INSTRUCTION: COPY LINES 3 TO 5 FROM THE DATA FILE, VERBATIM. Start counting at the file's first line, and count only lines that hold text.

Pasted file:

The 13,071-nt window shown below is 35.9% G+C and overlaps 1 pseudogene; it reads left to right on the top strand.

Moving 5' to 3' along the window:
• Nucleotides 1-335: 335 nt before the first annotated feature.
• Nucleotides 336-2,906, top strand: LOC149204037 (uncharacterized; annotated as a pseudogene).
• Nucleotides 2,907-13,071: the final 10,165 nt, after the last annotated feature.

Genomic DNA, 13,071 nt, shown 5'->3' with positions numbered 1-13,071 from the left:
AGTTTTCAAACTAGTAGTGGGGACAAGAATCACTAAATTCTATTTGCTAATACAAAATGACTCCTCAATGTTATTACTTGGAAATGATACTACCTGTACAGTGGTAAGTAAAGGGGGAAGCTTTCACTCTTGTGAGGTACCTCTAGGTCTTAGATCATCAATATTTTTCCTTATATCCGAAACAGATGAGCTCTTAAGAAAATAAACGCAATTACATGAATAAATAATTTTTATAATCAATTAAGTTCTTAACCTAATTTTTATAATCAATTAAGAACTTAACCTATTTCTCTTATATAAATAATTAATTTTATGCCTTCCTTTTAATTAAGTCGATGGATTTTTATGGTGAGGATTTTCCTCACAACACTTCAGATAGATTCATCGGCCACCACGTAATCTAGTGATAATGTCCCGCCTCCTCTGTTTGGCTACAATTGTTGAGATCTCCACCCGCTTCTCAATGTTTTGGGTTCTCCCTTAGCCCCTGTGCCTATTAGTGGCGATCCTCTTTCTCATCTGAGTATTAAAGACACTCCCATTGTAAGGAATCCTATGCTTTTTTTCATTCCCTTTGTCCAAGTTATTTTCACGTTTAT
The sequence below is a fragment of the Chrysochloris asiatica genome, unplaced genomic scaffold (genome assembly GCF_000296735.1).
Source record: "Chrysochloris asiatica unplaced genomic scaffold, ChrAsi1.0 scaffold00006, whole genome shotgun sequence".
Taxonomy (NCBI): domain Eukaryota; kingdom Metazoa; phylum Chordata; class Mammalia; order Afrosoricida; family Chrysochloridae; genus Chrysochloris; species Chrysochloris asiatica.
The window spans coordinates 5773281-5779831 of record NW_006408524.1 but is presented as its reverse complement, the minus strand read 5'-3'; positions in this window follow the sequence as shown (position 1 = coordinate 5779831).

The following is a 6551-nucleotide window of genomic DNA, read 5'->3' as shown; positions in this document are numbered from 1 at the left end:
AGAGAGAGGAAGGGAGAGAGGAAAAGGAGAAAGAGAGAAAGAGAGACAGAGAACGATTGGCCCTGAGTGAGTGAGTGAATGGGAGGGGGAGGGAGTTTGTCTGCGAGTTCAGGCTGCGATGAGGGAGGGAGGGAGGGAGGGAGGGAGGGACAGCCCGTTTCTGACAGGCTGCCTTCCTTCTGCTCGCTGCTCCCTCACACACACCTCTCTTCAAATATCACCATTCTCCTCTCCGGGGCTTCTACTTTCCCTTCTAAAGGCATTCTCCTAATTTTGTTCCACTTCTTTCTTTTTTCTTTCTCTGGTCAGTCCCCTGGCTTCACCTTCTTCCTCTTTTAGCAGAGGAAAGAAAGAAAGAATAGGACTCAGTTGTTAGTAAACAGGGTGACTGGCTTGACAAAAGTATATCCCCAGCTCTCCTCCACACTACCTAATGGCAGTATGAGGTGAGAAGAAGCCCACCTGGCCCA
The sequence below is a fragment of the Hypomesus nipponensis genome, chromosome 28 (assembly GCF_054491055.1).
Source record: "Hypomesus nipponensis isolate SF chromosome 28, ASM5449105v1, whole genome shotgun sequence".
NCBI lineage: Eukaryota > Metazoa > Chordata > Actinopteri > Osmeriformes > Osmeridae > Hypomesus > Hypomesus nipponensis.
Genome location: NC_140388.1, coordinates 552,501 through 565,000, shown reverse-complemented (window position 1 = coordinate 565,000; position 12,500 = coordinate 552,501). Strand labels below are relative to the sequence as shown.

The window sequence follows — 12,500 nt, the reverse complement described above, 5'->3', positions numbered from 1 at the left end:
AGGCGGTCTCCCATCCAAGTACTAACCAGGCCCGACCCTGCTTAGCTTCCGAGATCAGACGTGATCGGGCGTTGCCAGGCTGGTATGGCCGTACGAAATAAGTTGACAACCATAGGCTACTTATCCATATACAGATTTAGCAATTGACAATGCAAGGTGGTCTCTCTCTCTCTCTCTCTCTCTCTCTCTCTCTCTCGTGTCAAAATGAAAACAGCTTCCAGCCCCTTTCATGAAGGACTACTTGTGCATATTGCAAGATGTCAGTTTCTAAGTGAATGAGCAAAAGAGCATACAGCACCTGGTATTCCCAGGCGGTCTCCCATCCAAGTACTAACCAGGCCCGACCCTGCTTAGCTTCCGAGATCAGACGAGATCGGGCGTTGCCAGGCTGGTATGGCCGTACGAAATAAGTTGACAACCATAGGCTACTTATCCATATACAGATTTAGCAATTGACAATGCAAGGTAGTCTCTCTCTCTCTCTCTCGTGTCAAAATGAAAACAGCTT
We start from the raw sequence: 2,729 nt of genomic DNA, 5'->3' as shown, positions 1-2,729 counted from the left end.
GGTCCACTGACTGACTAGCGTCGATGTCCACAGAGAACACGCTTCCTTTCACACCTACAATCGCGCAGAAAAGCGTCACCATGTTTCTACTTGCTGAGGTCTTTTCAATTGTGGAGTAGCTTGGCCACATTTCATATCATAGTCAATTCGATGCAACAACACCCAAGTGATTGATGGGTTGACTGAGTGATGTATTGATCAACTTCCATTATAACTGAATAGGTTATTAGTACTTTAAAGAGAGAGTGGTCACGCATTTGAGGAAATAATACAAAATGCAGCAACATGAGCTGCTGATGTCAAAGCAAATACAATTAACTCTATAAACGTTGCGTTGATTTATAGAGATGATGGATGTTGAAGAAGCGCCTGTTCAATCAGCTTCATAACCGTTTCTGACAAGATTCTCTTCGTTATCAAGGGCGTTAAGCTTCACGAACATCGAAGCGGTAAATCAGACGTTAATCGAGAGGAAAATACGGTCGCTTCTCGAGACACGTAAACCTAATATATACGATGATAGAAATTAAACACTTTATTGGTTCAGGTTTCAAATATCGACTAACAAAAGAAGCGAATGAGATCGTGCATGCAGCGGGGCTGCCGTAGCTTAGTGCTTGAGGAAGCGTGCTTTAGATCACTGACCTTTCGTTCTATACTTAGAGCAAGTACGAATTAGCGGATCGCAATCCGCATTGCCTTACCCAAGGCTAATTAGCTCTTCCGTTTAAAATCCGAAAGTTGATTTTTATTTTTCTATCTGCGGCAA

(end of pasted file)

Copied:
• Nucleotides 1-335: 335 nt before the first annotated feature.
• Nucleotides 336-2,906, top strand: LOC149204037 (uncharacterized; annotated as a pseudogene).
• Nucleotides 2,907-13,071: the final 10,165 nt, after the last annotated feature.